"Take the first step in faith. You don't have to see the whole staircase. Just take the first step."- Martin Luther King Jr.
I saw this quote and just had to use it for today. But first, a story.
Last week my youngest daughter won tickets to see Disney on Ice at the TD Banknorth Garden in Boston. The tickets arrived in the mail this week and they could only be used for one of two performances: Thursday, February 19th or Friday, February 20th.
The girls are on school vacation this week, so that worked out well. But, I hate driving into Boston and my husband was working, so either I had to take the girls or we wouldn't go.
Actually, when I say I hate driving into Boston, I actually mean I don't like driving alone anywhere, but especially not to a big city. I'm happy in my little suburb where the worst trouble I can get into is getting lost in the woods behind our house--which I've done, in case you were wondering. The hubby thought it would be a great idea for me to take the T (commuter rail) into Boston, but again, it's not something I really like doing and I had worked myself up into such a fit by last night that I figured I would just find something around here to do with the girls today...even after my son's fiancee agreed to come with us.
Well, I did it. It really wasn't half as bad as I thought it would be. I drove to the Riverside Station, we took the T to the North Station--which is where the TD Banknorth Garden is--watched a great show, spent a bit too much money, stopped for lunch on our way back, and made it home in one piece. I'm exhausted, but I did it.
This story works really well with Martin Luther King Jr.'s quote. I had determined without giving too many valid reasons that I just couldn't make it to Boston and back with the girls. No matter how many times my husband told me how easy it was, I put up every fence to avoid going. And when he provided a solution to a problem I had stated: provided me with a link and directions to the Riverside Station, gave me his Charlie Card for the T, had his friends from work tell me exactly what I needed to do and how to get to and from where I needed to go, I still came up with every excuse as to why I couldn't do it.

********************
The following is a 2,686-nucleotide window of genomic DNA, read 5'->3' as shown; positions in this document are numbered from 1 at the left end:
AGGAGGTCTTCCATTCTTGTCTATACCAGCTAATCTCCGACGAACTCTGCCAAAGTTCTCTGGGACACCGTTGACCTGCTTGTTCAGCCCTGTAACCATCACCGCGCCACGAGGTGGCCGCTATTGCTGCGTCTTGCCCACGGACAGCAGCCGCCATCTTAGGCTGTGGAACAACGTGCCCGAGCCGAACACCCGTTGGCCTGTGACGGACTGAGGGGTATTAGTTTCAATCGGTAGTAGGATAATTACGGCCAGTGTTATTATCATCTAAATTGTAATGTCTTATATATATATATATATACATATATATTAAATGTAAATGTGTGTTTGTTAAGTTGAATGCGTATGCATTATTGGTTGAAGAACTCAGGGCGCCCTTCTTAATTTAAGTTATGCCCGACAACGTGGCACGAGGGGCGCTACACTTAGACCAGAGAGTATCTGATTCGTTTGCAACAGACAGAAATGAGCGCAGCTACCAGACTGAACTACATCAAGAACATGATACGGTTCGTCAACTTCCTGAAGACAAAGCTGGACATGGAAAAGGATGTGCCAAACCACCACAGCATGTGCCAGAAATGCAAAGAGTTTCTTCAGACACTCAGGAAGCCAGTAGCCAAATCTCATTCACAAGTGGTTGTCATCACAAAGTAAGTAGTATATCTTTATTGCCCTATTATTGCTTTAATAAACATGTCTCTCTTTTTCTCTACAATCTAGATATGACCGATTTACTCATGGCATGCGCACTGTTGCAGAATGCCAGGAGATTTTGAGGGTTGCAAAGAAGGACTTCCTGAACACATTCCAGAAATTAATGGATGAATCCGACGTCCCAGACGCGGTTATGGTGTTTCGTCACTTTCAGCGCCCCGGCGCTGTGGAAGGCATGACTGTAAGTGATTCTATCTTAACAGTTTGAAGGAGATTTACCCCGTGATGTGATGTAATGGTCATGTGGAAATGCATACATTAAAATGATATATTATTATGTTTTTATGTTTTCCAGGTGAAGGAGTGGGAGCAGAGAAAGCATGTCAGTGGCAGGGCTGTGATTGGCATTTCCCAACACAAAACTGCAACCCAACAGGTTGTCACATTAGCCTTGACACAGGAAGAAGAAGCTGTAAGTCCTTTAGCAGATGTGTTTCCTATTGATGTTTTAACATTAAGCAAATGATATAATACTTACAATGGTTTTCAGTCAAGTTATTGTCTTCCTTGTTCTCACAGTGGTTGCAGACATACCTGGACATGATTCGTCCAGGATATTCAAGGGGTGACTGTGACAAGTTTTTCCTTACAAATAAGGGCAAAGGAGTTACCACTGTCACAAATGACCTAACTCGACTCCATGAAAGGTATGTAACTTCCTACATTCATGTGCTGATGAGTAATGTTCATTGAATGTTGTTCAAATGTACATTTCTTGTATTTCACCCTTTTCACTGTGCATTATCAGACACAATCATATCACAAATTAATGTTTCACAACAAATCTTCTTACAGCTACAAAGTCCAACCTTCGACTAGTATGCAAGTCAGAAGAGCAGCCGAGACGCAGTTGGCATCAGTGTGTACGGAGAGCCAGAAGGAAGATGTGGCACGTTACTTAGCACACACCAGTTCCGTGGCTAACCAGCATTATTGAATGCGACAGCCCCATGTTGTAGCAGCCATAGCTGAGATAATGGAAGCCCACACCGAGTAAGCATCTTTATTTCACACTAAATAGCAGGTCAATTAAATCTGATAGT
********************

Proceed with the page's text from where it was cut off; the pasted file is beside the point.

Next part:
But I could...and I did!
Writing is the same way. Too often we convince ourselves that we don't have what it takes. We don't try because then we can't fail. There are classes we can take to hone skills that might be lacking, there are tons of websites for aspiring authors, and there are so many published authors offering to help those of us who haven't quite made it yet, there's really no reason we can't try. But we have it in our minds that we can't.
What is your trip to Boston? What is it that stops you from working toward fulfilling your dreams of becoming a published author? What excuses do you use so that you don't have to try?
As King says, you don't have to see the whole picture to get started, all you have to do is take that first step in faith. Have faith in yourself. You have the power to make your dreams come true. Use it!
Cheryl C. Malandrinos is a lifelong resident of Western Mass and an award-winning REALTOR® with Real Living Realty Professionals. Her background in management, financial services, and social media marketing served as an excellent foundation for her real estate career.
Ms. Malandrinos is also a freelance writer, children’s author, editor and blogger. A 2005 graduate of Long Ridge Writers Group, she writes articles about time management and organization. She is the author of Little Shepherd, A Christmas Kindness, Macaroni and Cheese for Thanksgiving, and the upcoming Amos Faces His Bully. She has edited numerous manuscripts in a variety of genres and ghostwritten a Christian chapter book.
Above all, Cheryl is an imperfect Christian wife and mother doing her best and hoping she makes a difference.